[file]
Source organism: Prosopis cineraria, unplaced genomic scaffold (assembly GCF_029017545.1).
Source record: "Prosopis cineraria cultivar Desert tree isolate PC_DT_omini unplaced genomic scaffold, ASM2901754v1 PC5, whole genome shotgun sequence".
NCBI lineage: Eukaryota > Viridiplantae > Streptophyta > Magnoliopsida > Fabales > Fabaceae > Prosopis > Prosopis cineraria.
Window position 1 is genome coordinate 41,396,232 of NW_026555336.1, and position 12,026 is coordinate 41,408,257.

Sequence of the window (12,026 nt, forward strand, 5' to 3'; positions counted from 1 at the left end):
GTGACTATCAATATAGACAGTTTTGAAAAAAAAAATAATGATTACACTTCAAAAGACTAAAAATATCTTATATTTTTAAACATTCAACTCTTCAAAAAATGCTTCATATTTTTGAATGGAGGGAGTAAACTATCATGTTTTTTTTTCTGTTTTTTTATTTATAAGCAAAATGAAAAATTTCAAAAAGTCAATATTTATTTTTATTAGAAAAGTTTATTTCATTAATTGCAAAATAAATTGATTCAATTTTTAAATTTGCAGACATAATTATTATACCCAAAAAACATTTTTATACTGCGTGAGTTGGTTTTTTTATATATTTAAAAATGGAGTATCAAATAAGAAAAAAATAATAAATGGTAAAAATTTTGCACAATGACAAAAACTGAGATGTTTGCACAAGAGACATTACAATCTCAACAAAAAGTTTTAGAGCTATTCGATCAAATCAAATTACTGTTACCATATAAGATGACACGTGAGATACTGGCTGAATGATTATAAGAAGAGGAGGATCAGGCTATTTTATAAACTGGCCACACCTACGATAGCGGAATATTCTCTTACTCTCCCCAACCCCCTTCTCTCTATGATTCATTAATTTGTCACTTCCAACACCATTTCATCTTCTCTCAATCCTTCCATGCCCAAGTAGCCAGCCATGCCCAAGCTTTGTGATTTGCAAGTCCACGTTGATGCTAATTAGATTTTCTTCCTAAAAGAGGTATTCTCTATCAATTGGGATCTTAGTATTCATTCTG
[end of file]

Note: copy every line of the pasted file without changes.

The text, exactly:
Source organism: Prosopis cineraria, unplaced genomic scaffold (assembly GCF_029017545.1).
Source record: "Prosopis cineraria cultivar Desert tree isolate PC_DT_omini unplaced genomic scaffold, ASM2901754v1 PC5, whole genome shotgun sequence".
NCBI lineage: Eukaryota > Viridiplantae > Streptophyta > Magnoliopsida > Fabales > Fabaceae > Prosopis > Prosopis cineraria.
Window position 1 is genome coordinate 41,396,232 of NW_026555336.1, and position 12,026 is coordinate 41,408,257.

Sequence of the window (12,026 nt, forward strand, 5' to 3'; positions counted from 1 at the left end):
GTGACTATCAATATAGACAGTTTTGAAAAAAAAAATAATGATTACACTTCAAAAGACTAAAAATATCTTATATTTTTAAACATTCAACTCTTCAAAAAATGCTTCATATTTTTGAATGGAGGGAGTAAACTATCATGTTTTTTTTTCTGTTTTTTTATTTATAAGCAAAATGAAAAATTTCAAAAAGTCAATATTTATTTTTATTAGAAAAGTTTATTTCATTAATTGCAAAATAAATTGATTCAATTTTTAAATTTGCAGACATAATTATTATACCCAAAAAACATTTTTATACTGCGTGAGTTGGTTTTTTTATATATTTAAAAATGGAGTATCAAATAAGAAAAAAATAATAAATGGTAAAAATTTTGCACAATGACAAAAACTGAGATGTTTGCACAAGAGACATTACAATCTCAACAAAAAGTTTTAGAGCTATTCGATCAAATCAAATTACTGTTACCATATAAGATGACACGTGAGATACTGGCTGAATGATTATAAGAAGAGGAGGATCAGGCTATTTTATAAACTGGCCACACCTACGATAGCGGAATATTCTCTTACTCTCCCCAACCCCCTTCTCTCTATGATTCATTAATTTGTCACTTCCAACACCATTTCATCTTCTCTCAATCCTTCCATGCCCAAGTAGCCAGCCATGCCCAAGCTTTGTGATTTGCAAGTCCACGTTGATGCTAATTAGATTTTCTTCCTAAAAGAGGTATTCTCTATCAATTGGGATCTTAGTATTCATTCTG